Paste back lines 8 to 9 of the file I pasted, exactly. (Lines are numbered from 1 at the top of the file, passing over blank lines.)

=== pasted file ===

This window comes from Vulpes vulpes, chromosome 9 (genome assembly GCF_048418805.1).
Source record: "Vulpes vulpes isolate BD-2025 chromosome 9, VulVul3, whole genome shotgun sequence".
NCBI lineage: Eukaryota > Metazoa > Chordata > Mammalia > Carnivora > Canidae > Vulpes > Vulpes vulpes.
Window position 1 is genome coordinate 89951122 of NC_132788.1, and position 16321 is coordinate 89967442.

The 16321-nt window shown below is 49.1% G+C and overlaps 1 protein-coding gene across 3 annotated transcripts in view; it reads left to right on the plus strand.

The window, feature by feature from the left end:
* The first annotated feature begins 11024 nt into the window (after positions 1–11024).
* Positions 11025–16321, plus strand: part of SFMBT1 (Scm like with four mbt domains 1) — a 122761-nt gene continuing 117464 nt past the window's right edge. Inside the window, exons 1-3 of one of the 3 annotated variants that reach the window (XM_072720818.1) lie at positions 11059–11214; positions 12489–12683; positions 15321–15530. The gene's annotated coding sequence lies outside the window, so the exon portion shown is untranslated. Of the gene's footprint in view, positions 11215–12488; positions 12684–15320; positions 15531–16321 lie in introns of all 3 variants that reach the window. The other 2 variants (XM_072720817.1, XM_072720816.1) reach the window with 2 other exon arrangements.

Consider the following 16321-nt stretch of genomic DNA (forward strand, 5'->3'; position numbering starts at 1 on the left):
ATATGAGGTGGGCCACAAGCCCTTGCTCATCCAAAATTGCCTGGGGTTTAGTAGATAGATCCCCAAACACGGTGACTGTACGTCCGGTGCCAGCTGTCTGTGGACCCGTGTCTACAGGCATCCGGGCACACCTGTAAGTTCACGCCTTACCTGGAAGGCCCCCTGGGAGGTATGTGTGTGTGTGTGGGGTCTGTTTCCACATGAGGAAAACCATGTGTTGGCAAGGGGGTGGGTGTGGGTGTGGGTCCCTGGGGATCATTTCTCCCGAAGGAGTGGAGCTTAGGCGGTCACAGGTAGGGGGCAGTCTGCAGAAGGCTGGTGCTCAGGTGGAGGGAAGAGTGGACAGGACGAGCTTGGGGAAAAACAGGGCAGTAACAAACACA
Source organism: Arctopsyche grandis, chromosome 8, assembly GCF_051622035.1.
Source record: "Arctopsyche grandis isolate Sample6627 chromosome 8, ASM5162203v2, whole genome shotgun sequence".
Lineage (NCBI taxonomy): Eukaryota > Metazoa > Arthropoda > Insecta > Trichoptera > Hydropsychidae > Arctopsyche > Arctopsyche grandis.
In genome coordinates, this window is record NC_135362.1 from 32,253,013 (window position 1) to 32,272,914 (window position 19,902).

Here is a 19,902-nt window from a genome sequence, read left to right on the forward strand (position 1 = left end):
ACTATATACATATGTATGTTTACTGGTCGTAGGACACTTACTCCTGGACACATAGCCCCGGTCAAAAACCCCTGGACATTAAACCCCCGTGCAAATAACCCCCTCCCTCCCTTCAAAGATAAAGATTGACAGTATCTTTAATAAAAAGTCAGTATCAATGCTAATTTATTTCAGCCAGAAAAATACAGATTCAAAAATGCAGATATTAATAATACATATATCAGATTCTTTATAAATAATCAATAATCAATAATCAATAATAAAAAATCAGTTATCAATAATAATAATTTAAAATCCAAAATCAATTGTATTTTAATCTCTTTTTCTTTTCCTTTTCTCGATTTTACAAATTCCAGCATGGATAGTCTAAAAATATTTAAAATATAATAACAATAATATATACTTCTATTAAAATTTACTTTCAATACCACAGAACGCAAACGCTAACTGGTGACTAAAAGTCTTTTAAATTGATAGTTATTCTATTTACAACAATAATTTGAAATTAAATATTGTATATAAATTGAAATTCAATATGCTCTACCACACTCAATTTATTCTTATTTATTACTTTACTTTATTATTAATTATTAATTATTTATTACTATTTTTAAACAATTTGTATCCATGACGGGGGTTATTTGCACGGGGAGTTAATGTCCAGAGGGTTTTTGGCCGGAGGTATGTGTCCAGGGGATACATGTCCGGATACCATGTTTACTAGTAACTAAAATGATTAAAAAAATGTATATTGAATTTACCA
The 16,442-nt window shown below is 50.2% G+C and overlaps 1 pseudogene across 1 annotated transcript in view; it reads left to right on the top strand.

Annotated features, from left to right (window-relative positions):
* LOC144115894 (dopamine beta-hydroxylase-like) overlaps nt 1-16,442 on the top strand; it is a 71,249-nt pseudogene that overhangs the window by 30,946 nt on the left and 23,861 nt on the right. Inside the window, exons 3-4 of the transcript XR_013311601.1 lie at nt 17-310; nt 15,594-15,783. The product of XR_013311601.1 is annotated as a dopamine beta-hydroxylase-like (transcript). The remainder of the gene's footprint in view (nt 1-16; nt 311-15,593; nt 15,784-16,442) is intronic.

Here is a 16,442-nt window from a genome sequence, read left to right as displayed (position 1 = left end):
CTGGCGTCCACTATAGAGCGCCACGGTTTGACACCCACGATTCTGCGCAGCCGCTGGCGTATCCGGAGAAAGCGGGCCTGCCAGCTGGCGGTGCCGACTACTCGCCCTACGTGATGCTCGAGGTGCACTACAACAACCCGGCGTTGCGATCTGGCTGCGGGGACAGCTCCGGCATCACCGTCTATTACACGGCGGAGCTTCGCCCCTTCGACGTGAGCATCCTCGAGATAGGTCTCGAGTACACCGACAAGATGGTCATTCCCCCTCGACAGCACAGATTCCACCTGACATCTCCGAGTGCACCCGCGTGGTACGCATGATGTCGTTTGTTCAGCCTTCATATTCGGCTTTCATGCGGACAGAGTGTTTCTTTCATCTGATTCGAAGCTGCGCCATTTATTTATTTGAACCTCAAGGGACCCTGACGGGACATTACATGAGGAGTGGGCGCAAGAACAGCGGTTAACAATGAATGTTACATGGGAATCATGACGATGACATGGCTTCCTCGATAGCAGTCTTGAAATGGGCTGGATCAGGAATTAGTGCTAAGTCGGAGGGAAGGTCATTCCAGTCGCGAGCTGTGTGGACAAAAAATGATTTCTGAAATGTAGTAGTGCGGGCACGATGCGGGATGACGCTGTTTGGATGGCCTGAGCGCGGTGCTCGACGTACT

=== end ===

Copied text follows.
* Positions 11025–16321, plus strand: part of SFMBT1 (Scm like with four mbt domains 1) — a 122761-nt gene continuing 117464 nt past the window's right edge. Inside the window, exons 1-3 of one of the 3 annotated variants that reach the window (XM_072720818.1) lie at positions 11059–11214; positions 12489–12683; positions 15321–15530. The gene's annotated coding sequence lies outside the window, so the exon portion shown is untranslated. Of the gene's footprint in view, positions 11215–12488; positions 12684–15320; positions 15531–16321 lie in introns of all 3 variants that reach the window. The other 2 variants (XM_072720817.1, XM_072720816.1) reach the window with 2 other exon arrangements.

Consider the following 16321-nt stretch of genomic DNA (forward strand, 5'->3'; position numbering starts at 1 on the left):